Verify you receive a response from the HTTP and API endpoints. All of the following responses are expected:
$ curl http://bootcfg.example.com:8080 bootcfg $ cd tectonic/coreos-baremetal/scripts/tls $ openssl s_client -connect bootcfg.example.com:8081 -CAfile /etc/bootcfg/ca.crt -cert client.crt -key client.key CONNECTED(00000003) depth=1 CN = fake-ca verify return:1 depth=0 CN = fake-server verify return:1 --- Certificate chain 0 s:/CN=fake-server i:/CN=fake-ca --- ....
bootcfg can serve CoreOS images to reduce bandwidth usage and increase the speed of CoreOS PXE boots and installs to disk. Tectonic Installer will use this feature.
Download a recent CoreOS stable release with signatures.
$ cd coreos-baremetal/scripts $ ./get-coreos stable 1122.2.0 . # note the "." 3rd argument
Move the images to
$ sudo cp -r coreos /var/lib/bootcfg/assets
$ tree /var/lib/bootcfg/assets /var/lib/bootcfg/assets/ ├── coreos │ └── 1122.2.0 │ ├── CoreOS_Image_Signing_Key.asc │ ├── coreos_production_image.bin.bz2 │ ├── coreos_production_image.bin.bz2.sig │ ├── coreos_production_pxe_image.cpio.gz │ ├── coreos_production_pxe_image.cpio.gz.sig │ ├── coreos_production_pxe.vmlinuz │ └── coreos_production_pxe.vmlinuz.sig
and verify the images are acessible.
$ curl http://bootcfg.example.com:8080/assets/coreos/SOME-VERSION/ <pre>...
A bare-metal Tectoinc cluster requires PXE infrastructure, which we'll setup next.
Review network setup with your network administrator to set up DHCP, TFTP, and DNS services on your network. At a high level, your goals are to:
bootcfgiPXE HTTP endpoint
A simple approach (which may be suitable) is to run a proxy DHCP and TFTP service with dnsmasq, alongside an existing DHCP server. You'd add a dnsmasq configuration, prepare
/var/lib/tftpboot, and configure the firewall.
dhcp-range=192.168.1.1,proxy,255.255.255.0 enable-tftp tftp-root=/var/lib/tftpboot pxe-service=tag:#ipxe,x86PC,"PXE chainload to iPXE",undionly.kpxe dhcp-userclass=set:ipxe,iPXE pxe-service=tag:ipxe,x86PC,"iPXE",http://bootcfg.example.com:8080/boot.ipxe log-queries log-dhcp
CoreOS provides dnsmasq as
quay.io/coreos/dnsmasq, if you wish to use rkt or Docker.
Ensure each node has a domain name on your network and the following names resolve.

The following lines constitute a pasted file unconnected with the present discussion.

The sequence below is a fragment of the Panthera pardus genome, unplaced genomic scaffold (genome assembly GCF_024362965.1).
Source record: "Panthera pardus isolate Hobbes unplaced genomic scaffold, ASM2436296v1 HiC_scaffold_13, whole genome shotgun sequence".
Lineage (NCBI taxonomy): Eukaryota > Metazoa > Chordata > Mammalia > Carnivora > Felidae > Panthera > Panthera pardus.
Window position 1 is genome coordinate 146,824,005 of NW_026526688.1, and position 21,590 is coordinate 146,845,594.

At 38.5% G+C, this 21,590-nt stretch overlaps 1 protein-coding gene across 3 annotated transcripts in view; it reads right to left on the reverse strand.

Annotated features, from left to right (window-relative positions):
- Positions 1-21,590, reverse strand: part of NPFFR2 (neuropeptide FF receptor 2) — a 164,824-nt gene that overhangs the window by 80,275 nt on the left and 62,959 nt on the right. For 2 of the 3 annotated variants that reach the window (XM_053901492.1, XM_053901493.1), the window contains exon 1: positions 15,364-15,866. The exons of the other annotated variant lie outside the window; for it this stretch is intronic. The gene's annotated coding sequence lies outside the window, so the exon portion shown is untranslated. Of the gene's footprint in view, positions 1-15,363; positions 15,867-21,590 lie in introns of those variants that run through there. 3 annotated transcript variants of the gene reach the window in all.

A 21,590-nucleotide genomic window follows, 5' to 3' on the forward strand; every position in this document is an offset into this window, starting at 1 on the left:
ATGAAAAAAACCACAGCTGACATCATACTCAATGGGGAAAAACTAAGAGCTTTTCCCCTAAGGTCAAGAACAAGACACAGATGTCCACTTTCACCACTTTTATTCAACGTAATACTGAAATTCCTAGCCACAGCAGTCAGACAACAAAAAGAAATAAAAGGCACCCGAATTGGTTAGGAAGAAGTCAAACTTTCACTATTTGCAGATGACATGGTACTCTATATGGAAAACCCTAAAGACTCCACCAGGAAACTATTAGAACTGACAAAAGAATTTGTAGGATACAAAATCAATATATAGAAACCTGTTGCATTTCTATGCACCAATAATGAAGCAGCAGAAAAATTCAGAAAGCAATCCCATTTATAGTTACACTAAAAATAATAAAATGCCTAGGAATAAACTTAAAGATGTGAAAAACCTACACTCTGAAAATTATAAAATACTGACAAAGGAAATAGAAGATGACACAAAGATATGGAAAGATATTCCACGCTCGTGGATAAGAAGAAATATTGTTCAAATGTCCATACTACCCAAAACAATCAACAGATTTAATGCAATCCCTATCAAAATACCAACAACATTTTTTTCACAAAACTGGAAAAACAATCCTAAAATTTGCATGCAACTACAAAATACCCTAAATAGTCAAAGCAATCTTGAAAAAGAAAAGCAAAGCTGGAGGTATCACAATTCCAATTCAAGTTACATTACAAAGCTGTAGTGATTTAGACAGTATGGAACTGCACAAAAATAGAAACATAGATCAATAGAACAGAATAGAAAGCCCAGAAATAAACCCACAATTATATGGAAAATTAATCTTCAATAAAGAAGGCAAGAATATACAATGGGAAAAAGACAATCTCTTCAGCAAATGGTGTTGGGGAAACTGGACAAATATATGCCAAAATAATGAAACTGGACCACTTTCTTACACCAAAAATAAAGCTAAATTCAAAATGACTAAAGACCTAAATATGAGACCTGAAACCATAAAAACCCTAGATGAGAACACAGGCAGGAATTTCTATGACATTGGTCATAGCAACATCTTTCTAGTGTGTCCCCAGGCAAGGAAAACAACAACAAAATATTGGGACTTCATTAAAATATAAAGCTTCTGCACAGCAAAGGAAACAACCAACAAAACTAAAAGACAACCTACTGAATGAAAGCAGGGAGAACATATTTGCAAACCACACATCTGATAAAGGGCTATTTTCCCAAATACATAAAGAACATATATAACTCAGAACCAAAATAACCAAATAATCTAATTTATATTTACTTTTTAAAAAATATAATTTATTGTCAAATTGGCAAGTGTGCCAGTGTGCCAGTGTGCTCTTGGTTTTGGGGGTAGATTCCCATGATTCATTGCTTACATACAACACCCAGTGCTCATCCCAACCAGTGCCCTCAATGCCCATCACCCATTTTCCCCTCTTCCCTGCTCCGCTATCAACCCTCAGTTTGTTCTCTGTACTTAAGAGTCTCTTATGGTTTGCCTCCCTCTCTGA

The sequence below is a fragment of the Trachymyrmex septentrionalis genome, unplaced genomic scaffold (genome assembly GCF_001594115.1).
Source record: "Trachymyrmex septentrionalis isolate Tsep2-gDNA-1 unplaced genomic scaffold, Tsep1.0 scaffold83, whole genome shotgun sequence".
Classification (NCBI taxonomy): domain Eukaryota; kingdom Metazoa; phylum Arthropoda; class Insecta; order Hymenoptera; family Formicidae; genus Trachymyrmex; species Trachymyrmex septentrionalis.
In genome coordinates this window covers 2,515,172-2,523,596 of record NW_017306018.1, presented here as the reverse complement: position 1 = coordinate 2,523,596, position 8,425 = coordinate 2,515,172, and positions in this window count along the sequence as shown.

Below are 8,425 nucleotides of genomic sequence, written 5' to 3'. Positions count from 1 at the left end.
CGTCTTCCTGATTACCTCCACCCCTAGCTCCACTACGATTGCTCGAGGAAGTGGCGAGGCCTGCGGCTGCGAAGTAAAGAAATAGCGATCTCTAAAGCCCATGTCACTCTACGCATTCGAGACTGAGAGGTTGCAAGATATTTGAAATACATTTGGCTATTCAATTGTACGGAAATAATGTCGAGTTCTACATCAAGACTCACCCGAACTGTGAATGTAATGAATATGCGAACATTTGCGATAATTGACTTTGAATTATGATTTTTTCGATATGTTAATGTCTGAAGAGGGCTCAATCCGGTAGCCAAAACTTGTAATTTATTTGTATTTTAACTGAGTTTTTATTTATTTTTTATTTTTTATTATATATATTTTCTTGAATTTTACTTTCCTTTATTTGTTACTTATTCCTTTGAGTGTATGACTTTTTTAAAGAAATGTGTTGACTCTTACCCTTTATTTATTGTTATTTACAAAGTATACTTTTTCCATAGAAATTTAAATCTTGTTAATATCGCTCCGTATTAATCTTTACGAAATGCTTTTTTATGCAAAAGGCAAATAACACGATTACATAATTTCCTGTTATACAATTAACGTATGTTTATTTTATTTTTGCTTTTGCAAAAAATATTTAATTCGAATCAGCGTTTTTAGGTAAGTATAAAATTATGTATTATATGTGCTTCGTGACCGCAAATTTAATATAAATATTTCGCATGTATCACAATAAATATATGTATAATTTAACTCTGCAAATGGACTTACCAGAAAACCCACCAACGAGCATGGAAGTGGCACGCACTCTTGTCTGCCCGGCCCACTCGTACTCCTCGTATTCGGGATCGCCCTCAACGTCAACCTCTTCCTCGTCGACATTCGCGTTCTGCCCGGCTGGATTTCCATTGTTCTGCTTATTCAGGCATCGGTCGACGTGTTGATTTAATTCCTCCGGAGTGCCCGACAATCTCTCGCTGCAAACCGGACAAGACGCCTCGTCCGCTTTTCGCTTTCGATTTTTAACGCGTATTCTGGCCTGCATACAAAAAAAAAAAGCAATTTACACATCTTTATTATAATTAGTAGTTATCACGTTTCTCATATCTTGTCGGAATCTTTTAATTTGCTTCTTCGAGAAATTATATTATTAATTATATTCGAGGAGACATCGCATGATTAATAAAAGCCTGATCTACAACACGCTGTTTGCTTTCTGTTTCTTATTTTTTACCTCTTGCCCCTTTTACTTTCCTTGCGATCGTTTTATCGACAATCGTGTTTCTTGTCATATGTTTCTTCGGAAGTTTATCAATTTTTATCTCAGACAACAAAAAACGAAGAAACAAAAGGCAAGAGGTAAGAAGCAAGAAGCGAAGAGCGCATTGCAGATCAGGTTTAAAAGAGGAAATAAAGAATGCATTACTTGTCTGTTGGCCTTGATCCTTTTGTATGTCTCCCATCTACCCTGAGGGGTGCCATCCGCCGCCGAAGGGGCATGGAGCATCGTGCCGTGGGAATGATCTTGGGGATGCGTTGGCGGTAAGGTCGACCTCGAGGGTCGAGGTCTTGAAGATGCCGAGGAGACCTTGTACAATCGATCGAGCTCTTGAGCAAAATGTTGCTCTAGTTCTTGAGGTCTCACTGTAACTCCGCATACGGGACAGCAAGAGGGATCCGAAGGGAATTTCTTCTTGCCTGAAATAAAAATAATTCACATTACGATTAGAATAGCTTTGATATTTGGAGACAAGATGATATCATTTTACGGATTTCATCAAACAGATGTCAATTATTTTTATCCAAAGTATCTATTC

bootcfg.example.comresolves to your
tectonic.example.comresolves to any controller node in the Tectonic cluster.
The Tectonic Installer is a graphical application run on your laptop to create Tectonic clusters. It authenticates to
bootcfg via its API.
Your laptop running the Tectonic installer app must be able to access your
bootcfg instance. You will need the
client.key credentials created when setting up
bootcfg to complete the flow, as well as the
The commands to run the Tectonic Installer should be performed on your laptop.
Download the latest Tectonic release to your laptop and and extract it.
wget https://releases.tectonic.com/releases/tectonic_v1.4.3.tar.gz tar xzvf tectonic-v1.4.3.tar.gz cd tectonic
On your laptop, run the Tectonic Installer that matches your platform (
A tab should open in your browser. Follow the instructions to enter information needed for provisioning. You will need to enter machine MAC addresses, domain names, and your SSH public key.
Then, you'll be prompted to power on your machines via IPMI or by pressing the power button and guided through the rest of the bring-up.
After the installer is complete, you'll have a Tectonic cluster and be able to access the Tectonic console. You are ready to deploy your first application on to the cluster!
You can remove all Tectonic components if you'd like to perform a fresh installation to the same cluster.
WARNING: these actions are irreversable.
Delete all components in the
$ kubectl delete ns tectonic-system namespace "tectonic-system" deleted
Remove all Tectonic PostgreSQL data to avoid conflicts if you are planning another installation.
Drop the database named:
If you chose to run PostgreSQL in-cluster, delete database data on disk.
Since the PostgreSQL data is pinned to one worker node, you may have to login to all worker nodes before you find the data directory.
$ ssh core@WORKER_NODE
On the remote machine:
# cleanup /var/lib/postgres and /var/lib/postgresql $ sudo rm -rf /var/lib/postgres*
bootkube-start script from a controller. This should re-create Tectonic components.